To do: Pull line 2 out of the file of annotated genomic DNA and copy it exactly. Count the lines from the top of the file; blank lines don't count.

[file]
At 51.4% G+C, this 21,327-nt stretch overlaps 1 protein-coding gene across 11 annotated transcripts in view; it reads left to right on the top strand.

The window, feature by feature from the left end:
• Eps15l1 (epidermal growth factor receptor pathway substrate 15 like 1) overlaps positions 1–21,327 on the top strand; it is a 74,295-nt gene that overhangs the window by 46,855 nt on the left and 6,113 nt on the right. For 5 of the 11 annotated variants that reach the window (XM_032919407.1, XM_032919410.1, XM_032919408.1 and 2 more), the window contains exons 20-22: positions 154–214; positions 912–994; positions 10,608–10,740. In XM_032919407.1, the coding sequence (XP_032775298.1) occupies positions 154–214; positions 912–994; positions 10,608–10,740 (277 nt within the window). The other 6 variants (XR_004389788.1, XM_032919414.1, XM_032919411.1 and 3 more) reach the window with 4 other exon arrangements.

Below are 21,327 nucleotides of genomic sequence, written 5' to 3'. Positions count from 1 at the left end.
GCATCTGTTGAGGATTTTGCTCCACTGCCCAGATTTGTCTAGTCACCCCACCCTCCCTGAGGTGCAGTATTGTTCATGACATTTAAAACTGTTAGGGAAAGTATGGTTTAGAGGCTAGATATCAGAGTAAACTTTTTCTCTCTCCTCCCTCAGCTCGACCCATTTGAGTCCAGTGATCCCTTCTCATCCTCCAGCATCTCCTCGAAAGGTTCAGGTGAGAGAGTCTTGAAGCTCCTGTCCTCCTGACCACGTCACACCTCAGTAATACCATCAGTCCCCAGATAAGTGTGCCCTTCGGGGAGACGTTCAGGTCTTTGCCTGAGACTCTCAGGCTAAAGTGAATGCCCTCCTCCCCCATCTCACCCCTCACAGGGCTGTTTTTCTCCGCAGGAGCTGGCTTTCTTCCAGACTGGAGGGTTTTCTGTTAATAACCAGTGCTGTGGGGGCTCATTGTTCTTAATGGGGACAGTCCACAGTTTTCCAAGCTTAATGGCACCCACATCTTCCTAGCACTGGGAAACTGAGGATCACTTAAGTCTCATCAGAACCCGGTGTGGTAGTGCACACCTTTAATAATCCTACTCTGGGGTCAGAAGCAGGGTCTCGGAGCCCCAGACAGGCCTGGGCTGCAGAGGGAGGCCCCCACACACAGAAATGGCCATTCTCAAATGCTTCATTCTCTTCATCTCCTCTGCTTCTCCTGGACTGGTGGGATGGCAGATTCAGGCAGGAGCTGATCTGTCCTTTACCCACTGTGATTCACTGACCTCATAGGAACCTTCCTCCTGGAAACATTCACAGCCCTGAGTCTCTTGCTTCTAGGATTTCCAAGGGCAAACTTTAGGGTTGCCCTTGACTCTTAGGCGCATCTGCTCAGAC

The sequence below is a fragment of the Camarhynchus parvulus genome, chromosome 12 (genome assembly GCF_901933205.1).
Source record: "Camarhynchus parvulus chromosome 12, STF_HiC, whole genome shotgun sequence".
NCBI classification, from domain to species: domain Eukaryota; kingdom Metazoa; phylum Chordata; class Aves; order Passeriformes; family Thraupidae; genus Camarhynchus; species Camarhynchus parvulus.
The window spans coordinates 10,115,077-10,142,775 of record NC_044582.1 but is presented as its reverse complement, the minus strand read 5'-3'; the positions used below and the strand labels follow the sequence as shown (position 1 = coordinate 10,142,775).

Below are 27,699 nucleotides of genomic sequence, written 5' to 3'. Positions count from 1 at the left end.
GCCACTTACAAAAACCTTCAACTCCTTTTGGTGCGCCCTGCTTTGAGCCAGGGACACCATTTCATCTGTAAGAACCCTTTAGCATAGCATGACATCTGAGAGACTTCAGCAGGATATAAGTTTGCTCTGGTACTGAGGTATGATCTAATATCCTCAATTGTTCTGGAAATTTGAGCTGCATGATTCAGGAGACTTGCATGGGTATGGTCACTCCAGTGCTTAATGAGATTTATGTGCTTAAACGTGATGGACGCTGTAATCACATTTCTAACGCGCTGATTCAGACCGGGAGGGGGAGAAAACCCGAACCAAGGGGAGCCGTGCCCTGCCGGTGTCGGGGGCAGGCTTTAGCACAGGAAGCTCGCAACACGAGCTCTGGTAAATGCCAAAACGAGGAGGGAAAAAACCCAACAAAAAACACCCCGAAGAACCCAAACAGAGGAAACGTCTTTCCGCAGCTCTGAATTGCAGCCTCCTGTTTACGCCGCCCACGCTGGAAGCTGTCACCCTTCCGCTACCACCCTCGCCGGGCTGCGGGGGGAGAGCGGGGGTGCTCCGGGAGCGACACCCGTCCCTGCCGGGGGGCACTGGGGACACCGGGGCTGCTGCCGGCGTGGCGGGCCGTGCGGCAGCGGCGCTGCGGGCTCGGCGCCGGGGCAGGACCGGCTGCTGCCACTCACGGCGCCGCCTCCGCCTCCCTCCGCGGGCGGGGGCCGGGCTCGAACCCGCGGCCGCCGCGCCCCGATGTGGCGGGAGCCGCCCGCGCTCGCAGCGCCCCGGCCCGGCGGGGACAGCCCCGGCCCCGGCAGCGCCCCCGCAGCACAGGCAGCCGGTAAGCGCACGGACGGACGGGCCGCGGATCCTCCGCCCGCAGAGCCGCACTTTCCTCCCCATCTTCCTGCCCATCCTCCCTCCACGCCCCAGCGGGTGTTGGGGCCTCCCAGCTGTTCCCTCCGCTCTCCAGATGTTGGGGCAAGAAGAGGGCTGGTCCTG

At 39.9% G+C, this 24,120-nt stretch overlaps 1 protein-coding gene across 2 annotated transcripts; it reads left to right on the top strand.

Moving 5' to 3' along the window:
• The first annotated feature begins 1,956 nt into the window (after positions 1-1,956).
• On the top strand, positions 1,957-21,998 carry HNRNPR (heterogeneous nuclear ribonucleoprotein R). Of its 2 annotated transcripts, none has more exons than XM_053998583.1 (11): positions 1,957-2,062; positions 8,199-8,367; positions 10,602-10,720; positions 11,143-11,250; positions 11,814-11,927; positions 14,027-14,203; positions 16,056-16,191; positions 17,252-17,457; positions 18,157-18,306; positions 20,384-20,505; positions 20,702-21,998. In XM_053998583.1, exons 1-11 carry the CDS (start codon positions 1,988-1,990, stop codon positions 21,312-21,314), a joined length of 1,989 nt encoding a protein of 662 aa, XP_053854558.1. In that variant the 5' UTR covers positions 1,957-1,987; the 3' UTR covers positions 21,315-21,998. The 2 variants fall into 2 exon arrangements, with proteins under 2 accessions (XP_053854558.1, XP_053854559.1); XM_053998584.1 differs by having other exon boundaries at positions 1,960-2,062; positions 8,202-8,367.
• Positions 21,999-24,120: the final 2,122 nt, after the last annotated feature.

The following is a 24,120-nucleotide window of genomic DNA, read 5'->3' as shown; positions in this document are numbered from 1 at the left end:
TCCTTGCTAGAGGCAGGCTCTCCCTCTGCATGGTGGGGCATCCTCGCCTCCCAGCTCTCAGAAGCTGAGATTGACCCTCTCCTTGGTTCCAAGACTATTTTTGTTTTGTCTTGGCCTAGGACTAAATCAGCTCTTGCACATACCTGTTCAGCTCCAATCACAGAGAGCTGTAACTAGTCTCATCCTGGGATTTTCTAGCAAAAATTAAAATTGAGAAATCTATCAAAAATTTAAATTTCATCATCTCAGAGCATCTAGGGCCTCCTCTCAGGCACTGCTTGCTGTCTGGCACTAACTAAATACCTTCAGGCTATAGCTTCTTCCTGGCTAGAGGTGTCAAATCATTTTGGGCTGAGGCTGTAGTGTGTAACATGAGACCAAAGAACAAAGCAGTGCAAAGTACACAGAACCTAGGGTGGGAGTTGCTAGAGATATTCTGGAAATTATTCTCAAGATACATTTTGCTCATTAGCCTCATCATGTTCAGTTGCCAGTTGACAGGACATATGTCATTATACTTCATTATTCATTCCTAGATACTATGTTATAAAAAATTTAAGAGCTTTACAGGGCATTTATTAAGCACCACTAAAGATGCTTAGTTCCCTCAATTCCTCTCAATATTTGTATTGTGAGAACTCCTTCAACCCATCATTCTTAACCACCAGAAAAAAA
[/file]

The window, feature by feature from the left end: